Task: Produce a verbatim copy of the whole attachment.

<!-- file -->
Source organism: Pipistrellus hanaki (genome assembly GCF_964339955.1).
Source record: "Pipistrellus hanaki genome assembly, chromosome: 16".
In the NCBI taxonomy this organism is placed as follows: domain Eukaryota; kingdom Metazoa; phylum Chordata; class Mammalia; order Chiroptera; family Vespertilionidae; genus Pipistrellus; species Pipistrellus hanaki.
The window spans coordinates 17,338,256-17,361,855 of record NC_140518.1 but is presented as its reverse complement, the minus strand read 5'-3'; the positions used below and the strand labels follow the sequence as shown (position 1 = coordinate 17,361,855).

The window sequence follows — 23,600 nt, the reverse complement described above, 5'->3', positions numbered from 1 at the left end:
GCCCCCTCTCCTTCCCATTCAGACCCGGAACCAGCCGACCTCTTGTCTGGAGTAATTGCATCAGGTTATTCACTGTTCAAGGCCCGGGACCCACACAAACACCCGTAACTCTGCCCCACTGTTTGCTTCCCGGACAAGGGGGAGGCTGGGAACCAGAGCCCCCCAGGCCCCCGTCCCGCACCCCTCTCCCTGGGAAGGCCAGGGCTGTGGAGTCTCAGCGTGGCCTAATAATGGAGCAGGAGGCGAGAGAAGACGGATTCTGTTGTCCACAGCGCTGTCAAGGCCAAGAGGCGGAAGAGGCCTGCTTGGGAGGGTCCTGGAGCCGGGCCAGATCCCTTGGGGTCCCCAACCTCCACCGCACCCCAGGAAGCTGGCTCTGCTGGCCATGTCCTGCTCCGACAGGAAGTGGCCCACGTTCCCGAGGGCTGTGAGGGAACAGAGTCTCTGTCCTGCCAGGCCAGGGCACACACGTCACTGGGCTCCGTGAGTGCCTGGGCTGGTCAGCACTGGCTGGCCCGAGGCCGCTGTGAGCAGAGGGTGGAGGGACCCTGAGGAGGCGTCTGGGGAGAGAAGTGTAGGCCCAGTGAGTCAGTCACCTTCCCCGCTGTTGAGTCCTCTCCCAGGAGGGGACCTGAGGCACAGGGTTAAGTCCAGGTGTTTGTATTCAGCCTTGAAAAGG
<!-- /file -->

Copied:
Source organism: Pipistrellus hanaki (genome assembly GCF_964339955.1).
Source record: "Pipistrellus hanaki genome assembly, chromosome: 16".
In the NCBI taxonomy this organism is placed as follows: domain Eukaryota; kingdom Metazoa; phylum Chordata; class Mammalia; order Chiroptera; family Vespertilionidae; genus Pipistrellus; species Pipistrellus hanaki.
The window spans coordinates 17,338,256-17,361,855 of record NC_140518.1 but is presented as its reverse complement, the minus strand read 5'-3'; the positions used below and the strand labels follow the sequence as shown (position 1 = coordinate 17,361,855).

The window sequence follows — 23,600 nt, the reverse complement described above, 5'->3', positions numbered from 1 at the left end:
GCCCCCTCTCCTTCCCATTCAGACCCGGAACCAGCCGACCTCTTGTCTGGAGTAATTGCATCAGGTTATTCACTGTTCAAGGCCCGGGACCCACACAAACACCCGTAACTCTGCCCCACTGTTTGCTTCCCGGACAAGGGGGAGGCTGGGAACCAGAGCCCCCCAGGCCCCCGTCCCGCACCCCTCTCCCTGGGAAGGCCAGGGCTGTGGAGTCTCAGCGTGGCCTAATAATGGAGCAGGAGGCGAGAGAAGACGGATTCTGTTGTCCACAGCGCTGTCAAGGCCAAGAGGCGGAAGAGGCCTGCTTGGGAGGGTCCTGGAGCCGGGCCAGATCCCTTGGGGTCCCCAACCTCCACCGCACCCCAGGAAGCTGGCTCTGCTGGCCATGTCCTGCTCCGACAGGAAGTGGCCCACGTTCCCGAGGGCTGTGAGGGAACAGAGTCTCTGTCCTGCCAGGCCAGGGCACACACGTCACTGGGCTCCGTGAGTGCCTGGGCTGGTCAGCACTGGCTGGCCCGAGGCCGCTGTGAGCAGAGGGTGGAGGGACCCTGAGGAGGCGTCTGGGGAGAGAAGTGTAGGCCCAGTGAGTCAGTCACCTTCCCCGCTGTTGAGTCCTCTCCCAGGAGGGGACCTGAGGCACAGGGTTAAGTCCAGGTGTTTGTATTCAGCCTTGAAAAGG